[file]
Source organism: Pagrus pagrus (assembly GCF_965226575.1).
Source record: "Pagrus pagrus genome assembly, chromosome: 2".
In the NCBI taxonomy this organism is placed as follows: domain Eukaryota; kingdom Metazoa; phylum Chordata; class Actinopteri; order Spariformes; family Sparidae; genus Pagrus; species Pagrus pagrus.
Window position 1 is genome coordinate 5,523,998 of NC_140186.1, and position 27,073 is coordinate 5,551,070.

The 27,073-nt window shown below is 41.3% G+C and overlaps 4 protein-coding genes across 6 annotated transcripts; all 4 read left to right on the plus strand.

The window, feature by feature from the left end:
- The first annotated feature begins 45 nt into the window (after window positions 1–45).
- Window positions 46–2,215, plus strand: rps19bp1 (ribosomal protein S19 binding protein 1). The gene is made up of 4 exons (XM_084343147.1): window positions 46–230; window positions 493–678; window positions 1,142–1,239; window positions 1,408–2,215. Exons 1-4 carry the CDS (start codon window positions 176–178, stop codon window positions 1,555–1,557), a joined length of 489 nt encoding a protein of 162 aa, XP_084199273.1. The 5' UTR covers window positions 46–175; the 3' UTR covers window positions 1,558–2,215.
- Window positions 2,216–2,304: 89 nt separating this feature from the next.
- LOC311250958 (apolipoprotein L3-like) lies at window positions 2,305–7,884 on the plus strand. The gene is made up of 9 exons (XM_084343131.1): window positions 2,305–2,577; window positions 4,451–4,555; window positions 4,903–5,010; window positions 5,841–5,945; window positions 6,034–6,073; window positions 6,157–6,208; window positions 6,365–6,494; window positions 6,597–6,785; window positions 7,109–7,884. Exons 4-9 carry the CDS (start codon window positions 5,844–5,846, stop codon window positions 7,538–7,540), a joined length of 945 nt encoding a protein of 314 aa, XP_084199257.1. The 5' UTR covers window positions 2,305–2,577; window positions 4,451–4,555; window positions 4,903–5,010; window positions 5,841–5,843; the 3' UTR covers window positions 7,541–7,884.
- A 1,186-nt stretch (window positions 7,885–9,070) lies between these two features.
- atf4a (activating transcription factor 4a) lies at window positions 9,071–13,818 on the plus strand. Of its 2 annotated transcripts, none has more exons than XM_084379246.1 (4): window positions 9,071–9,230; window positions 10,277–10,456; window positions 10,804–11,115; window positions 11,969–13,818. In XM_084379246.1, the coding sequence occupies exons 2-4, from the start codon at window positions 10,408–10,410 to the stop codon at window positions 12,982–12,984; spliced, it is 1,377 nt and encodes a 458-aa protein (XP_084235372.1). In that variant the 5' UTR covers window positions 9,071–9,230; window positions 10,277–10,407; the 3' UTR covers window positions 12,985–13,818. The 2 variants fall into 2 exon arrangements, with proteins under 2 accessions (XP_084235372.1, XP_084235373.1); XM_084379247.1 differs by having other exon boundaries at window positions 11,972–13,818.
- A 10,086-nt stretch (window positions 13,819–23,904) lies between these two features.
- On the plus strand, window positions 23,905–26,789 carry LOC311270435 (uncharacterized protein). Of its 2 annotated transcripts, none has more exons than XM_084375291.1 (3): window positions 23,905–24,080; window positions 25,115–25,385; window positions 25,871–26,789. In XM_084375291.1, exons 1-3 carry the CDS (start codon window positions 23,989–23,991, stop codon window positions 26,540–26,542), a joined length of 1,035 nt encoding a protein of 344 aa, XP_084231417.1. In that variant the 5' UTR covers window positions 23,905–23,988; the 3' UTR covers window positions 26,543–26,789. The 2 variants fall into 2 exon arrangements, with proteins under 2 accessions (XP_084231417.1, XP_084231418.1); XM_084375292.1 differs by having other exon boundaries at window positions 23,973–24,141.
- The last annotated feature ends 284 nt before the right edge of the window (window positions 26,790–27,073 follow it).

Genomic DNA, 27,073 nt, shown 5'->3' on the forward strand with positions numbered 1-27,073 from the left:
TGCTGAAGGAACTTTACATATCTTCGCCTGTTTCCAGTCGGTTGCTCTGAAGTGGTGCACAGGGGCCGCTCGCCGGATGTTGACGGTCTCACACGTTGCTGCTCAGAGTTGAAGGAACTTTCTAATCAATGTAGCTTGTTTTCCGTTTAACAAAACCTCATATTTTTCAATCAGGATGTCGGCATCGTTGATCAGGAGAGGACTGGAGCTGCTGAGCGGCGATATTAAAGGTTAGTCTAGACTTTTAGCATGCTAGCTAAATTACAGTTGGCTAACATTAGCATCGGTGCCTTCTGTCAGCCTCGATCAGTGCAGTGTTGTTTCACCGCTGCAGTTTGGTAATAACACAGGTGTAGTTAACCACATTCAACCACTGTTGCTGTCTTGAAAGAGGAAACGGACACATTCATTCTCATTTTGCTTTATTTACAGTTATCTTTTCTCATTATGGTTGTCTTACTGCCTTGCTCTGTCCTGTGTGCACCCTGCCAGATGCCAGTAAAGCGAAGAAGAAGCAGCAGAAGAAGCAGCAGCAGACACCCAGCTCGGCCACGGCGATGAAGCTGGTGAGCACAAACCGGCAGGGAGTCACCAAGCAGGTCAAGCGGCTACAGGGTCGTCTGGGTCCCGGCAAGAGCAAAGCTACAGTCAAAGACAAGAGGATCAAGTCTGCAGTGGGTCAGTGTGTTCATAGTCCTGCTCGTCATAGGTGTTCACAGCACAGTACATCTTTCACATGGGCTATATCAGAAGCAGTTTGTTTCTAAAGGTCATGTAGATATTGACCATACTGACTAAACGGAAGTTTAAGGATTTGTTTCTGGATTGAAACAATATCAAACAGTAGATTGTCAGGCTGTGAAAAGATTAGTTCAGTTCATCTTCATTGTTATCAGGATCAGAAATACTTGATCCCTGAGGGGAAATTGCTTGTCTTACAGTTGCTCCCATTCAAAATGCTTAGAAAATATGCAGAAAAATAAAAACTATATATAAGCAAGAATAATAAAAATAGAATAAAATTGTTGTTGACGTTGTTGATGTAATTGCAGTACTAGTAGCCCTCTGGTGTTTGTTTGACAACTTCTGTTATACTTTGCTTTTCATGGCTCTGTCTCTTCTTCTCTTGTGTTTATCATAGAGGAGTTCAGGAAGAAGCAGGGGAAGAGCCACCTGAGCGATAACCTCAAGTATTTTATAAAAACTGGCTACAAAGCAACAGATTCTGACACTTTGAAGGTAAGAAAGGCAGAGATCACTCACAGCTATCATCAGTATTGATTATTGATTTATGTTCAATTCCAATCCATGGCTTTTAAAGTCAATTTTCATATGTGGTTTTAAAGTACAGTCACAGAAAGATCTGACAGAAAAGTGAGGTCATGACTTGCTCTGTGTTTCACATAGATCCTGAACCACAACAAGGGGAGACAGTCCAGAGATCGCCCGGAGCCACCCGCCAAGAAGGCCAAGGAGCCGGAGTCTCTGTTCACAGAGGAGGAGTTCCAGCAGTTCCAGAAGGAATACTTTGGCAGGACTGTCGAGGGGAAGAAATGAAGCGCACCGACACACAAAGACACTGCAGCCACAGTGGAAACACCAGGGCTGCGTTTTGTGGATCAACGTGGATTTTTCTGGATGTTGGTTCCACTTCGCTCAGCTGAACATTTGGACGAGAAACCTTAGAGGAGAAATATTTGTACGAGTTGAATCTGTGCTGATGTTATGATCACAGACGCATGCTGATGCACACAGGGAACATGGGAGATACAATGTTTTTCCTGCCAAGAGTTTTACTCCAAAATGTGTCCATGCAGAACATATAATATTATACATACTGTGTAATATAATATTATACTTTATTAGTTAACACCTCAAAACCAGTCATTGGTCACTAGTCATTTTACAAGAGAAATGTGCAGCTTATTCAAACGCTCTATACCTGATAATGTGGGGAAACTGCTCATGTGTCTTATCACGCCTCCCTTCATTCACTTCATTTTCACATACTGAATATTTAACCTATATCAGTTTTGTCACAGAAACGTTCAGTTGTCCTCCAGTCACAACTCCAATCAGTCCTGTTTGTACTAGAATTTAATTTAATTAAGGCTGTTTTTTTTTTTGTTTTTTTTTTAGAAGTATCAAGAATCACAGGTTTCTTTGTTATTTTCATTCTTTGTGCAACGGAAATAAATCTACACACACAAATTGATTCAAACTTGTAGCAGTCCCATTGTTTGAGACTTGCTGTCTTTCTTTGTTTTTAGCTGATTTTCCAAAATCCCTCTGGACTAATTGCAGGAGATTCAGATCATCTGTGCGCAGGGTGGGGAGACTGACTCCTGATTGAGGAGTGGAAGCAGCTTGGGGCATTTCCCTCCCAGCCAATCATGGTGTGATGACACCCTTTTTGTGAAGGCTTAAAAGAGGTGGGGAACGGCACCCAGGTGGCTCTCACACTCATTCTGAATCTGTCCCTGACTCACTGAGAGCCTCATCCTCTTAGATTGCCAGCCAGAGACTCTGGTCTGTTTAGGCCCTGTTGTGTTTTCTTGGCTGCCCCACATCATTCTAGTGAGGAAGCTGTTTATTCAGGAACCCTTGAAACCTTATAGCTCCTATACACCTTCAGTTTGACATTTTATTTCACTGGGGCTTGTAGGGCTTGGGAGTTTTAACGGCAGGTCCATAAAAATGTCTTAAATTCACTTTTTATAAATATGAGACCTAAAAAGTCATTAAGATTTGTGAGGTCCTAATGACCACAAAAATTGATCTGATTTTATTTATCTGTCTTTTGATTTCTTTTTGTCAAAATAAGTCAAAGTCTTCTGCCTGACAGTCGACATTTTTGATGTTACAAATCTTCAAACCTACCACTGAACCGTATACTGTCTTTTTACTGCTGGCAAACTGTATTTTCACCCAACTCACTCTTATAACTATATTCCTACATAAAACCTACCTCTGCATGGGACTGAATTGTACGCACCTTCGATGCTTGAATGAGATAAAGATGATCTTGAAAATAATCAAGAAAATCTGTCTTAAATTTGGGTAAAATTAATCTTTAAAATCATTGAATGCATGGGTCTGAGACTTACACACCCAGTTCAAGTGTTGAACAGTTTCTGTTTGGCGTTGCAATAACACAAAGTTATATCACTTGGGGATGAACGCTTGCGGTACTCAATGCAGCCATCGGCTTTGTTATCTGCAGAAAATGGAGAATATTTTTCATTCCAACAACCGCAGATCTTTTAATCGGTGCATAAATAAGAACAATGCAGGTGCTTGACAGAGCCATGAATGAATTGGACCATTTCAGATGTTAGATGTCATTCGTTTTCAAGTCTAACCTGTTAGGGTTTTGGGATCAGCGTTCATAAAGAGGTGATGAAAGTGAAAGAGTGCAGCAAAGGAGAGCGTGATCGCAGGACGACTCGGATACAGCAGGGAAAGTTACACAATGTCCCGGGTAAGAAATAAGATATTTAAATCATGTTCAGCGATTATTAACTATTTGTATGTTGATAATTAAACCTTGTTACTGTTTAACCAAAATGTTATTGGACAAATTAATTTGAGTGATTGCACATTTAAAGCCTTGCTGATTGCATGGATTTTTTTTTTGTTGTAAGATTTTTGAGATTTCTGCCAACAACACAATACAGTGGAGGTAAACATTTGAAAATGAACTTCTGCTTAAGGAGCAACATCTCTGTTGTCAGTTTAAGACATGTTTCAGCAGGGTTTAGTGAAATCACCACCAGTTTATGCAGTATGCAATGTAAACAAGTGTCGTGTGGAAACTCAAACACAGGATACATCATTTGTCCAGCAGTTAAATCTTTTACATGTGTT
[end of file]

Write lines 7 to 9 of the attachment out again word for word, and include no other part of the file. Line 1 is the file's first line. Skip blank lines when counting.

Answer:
- The first annotated feature begins 45 nt into the window (after window positions 1–45).
- Window positions 46–2,215, plus strand: rps19bp1 (ribosomal protein S19 binding protein 1). The gene is made up of 4 exons (XM_084343147.1): window positions 46–230; window positions 493–678; window positions 1,142–1,239; window positions 1,408–2,215. Exons 1-4 carry the CDS (start codon window positions 176–178, stop codon window positions 1,555–1,557), a joined length of 489 nt encoding a protein of 162 aa, XP_084199273.1. The 5' UTR covers window positions 46–175; the 3' UTR covers window positions 1,558–2,215.
- Window positions 2,216–2,304: 89 nt separating this feature from the next.